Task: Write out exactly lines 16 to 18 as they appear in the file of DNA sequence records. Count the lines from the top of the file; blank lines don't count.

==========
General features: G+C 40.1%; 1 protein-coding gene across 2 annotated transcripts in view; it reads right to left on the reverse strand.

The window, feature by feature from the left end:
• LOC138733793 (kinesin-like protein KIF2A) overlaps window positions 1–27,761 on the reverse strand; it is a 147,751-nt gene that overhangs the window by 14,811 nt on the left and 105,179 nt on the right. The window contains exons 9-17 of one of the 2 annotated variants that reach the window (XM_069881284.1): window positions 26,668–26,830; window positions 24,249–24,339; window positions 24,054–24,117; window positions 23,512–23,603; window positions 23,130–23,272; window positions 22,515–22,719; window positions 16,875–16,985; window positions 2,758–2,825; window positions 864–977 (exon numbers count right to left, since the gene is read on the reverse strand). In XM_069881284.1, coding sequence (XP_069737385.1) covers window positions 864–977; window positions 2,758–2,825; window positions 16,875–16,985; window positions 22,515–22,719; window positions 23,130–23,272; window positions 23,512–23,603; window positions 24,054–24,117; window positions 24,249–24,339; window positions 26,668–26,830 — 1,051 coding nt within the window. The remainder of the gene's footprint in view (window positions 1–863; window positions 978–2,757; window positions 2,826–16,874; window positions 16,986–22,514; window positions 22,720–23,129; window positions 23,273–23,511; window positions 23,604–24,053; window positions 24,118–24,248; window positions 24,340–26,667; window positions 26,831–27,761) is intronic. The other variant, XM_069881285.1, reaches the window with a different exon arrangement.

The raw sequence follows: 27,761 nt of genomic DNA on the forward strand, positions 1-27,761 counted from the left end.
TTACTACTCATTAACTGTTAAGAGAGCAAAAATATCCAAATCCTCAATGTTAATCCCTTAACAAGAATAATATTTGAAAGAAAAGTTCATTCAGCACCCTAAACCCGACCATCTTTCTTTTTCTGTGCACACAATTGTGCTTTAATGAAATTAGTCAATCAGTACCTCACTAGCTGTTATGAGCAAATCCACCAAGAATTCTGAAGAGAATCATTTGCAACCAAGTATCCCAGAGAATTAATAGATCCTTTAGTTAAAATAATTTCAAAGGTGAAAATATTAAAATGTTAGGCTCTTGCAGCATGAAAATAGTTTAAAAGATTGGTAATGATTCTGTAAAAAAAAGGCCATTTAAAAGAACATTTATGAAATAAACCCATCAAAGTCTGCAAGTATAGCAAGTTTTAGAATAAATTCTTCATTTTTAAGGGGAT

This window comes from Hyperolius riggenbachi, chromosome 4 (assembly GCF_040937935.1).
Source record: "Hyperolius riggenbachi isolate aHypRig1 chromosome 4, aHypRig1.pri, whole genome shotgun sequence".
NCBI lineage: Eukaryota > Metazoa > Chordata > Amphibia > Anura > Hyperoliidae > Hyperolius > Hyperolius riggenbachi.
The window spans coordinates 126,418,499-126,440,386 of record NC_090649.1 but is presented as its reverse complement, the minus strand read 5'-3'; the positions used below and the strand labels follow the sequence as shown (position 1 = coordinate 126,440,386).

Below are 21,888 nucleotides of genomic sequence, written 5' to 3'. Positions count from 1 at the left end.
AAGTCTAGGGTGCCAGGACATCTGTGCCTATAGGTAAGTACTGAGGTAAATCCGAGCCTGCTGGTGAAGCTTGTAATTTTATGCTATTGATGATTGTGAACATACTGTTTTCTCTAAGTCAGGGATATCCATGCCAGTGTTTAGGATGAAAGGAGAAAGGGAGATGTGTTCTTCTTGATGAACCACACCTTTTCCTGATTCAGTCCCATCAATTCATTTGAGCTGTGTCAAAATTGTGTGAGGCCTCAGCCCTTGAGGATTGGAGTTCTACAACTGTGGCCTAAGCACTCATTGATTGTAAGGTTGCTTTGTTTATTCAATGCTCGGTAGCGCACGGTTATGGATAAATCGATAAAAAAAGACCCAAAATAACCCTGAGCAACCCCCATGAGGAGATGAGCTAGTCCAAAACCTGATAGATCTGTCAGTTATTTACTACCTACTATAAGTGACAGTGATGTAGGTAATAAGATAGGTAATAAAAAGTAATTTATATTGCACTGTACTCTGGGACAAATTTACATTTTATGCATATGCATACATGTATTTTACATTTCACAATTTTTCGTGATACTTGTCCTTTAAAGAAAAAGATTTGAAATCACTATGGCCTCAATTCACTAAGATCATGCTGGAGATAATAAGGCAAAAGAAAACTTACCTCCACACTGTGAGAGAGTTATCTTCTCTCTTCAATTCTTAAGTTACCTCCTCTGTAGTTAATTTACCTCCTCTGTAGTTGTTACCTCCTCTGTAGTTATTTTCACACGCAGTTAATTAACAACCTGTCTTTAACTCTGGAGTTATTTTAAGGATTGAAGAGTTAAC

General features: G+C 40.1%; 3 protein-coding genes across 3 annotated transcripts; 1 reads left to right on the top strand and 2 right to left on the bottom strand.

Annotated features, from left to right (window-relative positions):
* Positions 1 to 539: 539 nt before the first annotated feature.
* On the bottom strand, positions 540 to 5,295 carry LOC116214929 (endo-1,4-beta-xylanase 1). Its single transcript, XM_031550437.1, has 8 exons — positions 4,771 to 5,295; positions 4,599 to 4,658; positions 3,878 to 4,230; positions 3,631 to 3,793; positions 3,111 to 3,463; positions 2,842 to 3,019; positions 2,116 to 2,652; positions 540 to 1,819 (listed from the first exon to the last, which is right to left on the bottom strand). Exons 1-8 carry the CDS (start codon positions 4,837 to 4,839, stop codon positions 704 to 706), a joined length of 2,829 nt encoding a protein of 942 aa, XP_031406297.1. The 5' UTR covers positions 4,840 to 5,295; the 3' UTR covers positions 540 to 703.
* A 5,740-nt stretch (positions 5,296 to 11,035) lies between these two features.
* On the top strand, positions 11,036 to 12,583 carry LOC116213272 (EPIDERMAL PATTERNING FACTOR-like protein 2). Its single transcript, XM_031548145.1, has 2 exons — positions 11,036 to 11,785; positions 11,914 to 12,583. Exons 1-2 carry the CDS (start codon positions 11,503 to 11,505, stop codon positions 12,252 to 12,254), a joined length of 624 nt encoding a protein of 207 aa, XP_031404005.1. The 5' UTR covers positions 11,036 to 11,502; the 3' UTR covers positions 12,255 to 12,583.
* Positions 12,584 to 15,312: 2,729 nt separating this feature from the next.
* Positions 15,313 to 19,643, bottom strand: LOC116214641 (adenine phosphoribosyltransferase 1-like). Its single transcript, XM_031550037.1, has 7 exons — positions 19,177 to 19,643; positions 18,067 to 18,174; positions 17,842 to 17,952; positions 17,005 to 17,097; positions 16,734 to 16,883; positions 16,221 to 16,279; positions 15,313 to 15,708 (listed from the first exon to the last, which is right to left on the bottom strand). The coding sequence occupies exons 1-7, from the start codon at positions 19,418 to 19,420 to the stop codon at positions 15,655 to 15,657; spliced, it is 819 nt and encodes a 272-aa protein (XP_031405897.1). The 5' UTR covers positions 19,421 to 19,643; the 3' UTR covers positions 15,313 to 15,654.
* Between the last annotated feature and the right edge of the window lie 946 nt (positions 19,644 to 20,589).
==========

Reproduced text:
* A 5,740-nt stretch (positions 5,296 to 11,035) lies between these two features.
* On the top strand, positions 11,036 to 12,583 carry LOC116213272 (EPIDERMAL PATTERNING FACTOR-like protein 2). Its single transcript, XM_031548145.1, has 2 exons — positions 11,036 to 11,785; positions 11,914 to 12,583. Exons 1-2 carry the CDS (start codon positions 11,503 to 11,505, stop codon positions 12,252 to 12,254), a joined length of 624 nt encoding a protein of 207 aa, XP_031404005.1. The 5' UTR covers positions 11,036 to 11,502; the 3' UTR covers positions 12,255 to 12,583.
* Positions 12,584 to 15,312: 2,729 nt separating this feature from the next.